Mr. Putin's recent veto of amendments to Russia's law on the media is a clear example of his strategy to stifle criticism of the war effort while appearing publicly to be a defender of press freedom. These amendments, passed in near unanimous zeal by the parliament after the hostage crisis, banned any reporting that served as propaganda for extremist activities or provides justification for resisting antiterrorist operations.
Instead, the Russian president has proposed that lawmakers make another, less heavy-handed effort to amend the country's decade-old media law, this time with journalists' active assistance. It remains to be seen whether this calculated fifth-column strategy to co-opt journalists into emasculating their own independence will succeed.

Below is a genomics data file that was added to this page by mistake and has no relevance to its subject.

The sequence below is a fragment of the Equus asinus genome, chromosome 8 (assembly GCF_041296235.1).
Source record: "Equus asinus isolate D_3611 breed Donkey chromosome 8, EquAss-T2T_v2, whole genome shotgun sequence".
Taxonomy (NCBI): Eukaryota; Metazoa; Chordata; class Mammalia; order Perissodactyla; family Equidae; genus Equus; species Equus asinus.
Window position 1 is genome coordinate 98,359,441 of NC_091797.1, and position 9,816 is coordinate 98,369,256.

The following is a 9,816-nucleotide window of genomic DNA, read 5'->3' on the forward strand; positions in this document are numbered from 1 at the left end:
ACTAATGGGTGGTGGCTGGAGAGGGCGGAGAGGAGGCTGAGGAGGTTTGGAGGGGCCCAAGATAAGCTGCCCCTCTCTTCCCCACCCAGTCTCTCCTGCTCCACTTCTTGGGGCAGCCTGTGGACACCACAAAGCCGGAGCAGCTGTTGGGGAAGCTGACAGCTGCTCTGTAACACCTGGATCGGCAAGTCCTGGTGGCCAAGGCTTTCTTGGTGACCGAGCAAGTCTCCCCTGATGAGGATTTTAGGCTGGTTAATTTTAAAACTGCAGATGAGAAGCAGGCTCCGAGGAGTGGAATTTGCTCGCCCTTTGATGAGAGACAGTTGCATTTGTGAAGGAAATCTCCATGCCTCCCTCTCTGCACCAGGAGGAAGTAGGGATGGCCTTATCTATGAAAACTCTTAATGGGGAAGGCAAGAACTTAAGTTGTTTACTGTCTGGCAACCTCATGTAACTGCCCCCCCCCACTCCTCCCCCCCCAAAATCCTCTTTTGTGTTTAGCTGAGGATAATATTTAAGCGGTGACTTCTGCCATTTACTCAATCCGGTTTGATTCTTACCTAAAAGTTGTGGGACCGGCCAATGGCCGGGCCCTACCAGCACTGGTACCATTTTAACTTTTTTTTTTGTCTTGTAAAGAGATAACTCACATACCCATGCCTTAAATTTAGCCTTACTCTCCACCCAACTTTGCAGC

Of course, those who have suffered most from the Kremlin's campaign to stifle the truth are the Chechen people themselves, whose suffering has been an unending nightmare of Dantian proportions. As Mr. Babitsky has noted, the Kremlin led campaign to silence reporting on Chechnya many times has enabled the Russian military operate in a climate of lawlessness, with no legal accountability for the ongoing crimes committed by its forces against civilians.
Mr. Putin knows all too well that without public information, without witnesses, there is no possibility of accountability, and no end in sight to the bloodshed. In perpetuating the mixture of denials and lies that feed this war, Mr. Putin is leading his country up a blind alley. Moreover, he is jeopardizing the security of all its citizens -- Russians and Chechens alike.
In the end, there are no victors in this war, for the crimes committed in Chechnya serve to dehumanize both societies. In confronting Chechnya, Russia is looking into a mirror, darkly, for it is battling with itself and the legacy wrought by its terror and brutality. Mr. Putin wishes to deny the consequences of this truth. In so doing, he is compromising not only his country security, but also its conscience.